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Judicial Watch, Inc. v. United States Secret Service

September 30, 2008

JUDICIAL WATCH, INC., PLAINTIFF,
v.
UNITED STATES SECRET SERVICE, DEFENDANT.
CITIZENS FOR RESPONSIBILITY AND ETHICS IN WASHINGTON, PLAINTIFF,
v.
U.S. DEPARTMENT OF HOMELAND SECURITY, DEFENDANT.



The opinion of the court was delivered by: Royce C. Lamberth, Chief Judge

MEMORANDUM OPINION

Presently before the Court is defendant United States Secret Service's Supplemental Motion [36] for Summary Judgment pursuant to Federal Rule of Civil Procedure 56. Because it is unconvinced of either the reasonableness of the Secret Service's search or the FOIA exemptions claimed for Sensitive Security Records, the Court does not consider summary judgment appropriate at this time.

I. BACKGROUND

Plaintiff Judicial Watch, Inc. made a Freedom of Information Act ("FOIA") request of defendant United States Secret Service on January 20, 2006.*fn1 Plaintiff requested "[a]ll White House visitor logs from January 1, 2001 to present that reflect the entries and exit(s) of lobbyist Jack Abramoff from the White House." (Compl. 1.) After defendant did not release any records within the time period provided by FOIA, plaintiffs filed suit on February 22, 2006. On April 25, 2006, the parties entered into a stipulated agreement wherein defendant agreed to produce "any and all documents responsive to Plaintiff's . . . request, without redactions or claims of exemption," by May 10, 2006. (Joint Stipulation and Agreed Order 1.) After querying the two records systems it considered relevant-Access Control Records System ("ACR") records and Workers and Visitors Entry System ("WAVES") records-defendant released two ACR records on May 10, 2006. After later discovering responsive WAVES records in an unexpected location, defendant released six additional WAVES records.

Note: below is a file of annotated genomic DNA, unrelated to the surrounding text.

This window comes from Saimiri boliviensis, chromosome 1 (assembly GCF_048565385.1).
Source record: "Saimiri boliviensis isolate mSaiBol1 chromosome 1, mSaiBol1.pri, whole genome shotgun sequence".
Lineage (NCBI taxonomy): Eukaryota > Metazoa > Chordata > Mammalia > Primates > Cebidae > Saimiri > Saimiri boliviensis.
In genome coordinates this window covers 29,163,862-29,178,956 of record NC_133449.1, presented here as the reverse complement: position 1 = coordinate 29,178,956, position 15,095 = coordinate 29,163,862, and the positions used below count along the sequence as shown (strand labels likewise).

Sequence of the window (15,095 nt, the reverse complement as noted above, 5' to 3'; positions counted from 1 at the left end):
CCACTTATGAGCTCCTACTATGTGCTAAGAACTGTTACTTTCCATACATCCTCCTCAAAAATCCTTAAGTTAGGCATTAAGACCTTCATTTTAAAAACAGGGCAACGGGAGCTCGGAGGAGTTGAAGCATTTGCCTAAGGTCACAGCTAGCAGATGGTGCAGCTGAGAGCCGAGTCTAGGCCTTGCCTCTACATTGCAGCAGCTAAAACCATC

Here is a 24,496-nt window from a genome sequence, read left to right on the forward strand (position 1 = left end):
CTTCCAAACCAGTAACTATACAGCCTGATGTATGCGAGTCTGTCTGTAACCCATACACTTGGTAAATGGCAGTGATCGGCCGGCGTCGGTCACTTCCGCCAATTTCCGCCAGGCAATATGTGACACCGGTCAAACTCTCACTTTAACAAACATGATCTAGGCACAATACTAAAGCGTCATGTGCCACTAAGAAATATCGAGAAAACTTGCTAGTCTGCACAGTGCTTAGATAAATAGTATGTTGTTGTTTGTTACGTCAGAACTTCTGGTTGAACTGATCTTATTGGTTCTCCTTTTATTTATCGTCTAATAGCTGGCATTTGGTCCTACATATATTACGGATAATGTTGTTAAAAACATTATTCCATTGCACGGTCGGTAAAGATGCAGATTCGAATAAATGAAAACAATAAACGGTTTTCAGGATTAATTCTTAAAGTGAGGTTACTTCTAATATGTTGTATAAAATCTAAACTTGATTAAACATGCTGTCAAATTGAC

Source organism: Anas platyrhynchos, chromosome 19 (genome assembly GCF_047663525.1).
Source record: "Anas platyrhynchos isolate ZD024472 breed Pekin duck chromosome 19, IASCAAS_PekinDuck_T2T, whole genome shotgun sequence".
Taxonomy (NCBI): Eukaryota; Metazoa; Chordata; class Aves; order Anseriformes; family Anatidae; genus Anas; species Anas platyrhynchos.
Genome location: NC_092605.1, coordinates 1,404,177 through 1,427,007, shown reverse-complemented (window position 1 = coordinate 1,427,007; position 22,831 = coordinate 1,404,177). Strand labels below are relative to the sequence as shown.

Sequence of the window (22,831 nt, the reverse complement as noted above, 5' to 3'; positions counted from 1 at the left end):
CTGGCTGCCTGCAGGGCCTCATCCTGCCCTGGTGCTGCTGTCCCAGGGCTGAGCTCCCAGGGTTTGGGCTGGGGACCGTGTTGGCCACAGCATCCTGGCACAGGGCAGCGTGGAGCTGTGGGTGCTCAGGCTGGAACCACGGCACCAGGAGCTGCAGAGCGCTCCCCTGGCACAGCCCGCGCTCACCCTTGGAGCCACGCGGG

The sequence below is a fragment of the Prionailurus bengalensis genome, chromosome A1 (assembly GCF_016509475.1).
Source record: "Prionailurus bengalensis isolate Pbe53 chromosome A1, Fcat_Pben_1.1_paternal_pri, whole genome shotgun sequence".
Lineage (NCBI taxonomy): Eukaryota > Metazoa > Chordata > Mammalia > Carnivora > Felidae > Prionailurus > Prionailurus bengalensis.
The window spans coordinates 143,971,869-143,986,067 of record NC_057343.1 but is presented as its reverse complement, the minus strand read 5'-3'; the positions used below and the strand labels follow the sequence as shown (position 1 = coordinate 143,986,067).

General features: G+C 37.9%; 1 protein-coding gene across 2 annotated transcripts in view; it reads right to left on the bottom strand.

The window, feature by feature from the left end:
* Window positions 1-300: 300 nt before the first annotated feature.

Defendant has since determined that a heretofore-unsearched category of records, Sensitive Security Records ("SSRs"), should have been considered potentially responsive to plaintiff's FOIA request. SSRs "are created in the course of conducting additional background checks and other security-related activities regarding certain visitors, who are chosen by the Secret Service based on certain details in their backgrounds and/or the circumstances of their visits." (2d Morrissey Decl. ¶3 (Nov. 30, 2007).) Persons whose visits are reflected by SSRs "should also be reflected in [WAVES] records." (Id.) Defendant moved for summary judgment, arguing (1) that it has fully complied with plaintiff's FOIA request and (2) that FOIA exemptions protect SSRs from disclosure.

II. DISCUSSION

Defendant puts forth several arguments in favor of summary judgment. First, defendant argues that it has discharged its obligation under FOIA by making a reasonable search. As to SSRs in particular, defendant claims that, for security reasons, it can neither confirm nor deny the existence of responsive SSRs (a so-called "Glomar response"). Defendant also argues that SSRs are categorically protected by FOIA exemptions 2, 7(E), and 7(F). The Court finds that defendant has not made a reasonable search, a Glomar response is inappropriate here, and defendant has not convincingly shown that SSRs fall within the claimed exemptions.

A. Legal Standard for Summary Judgment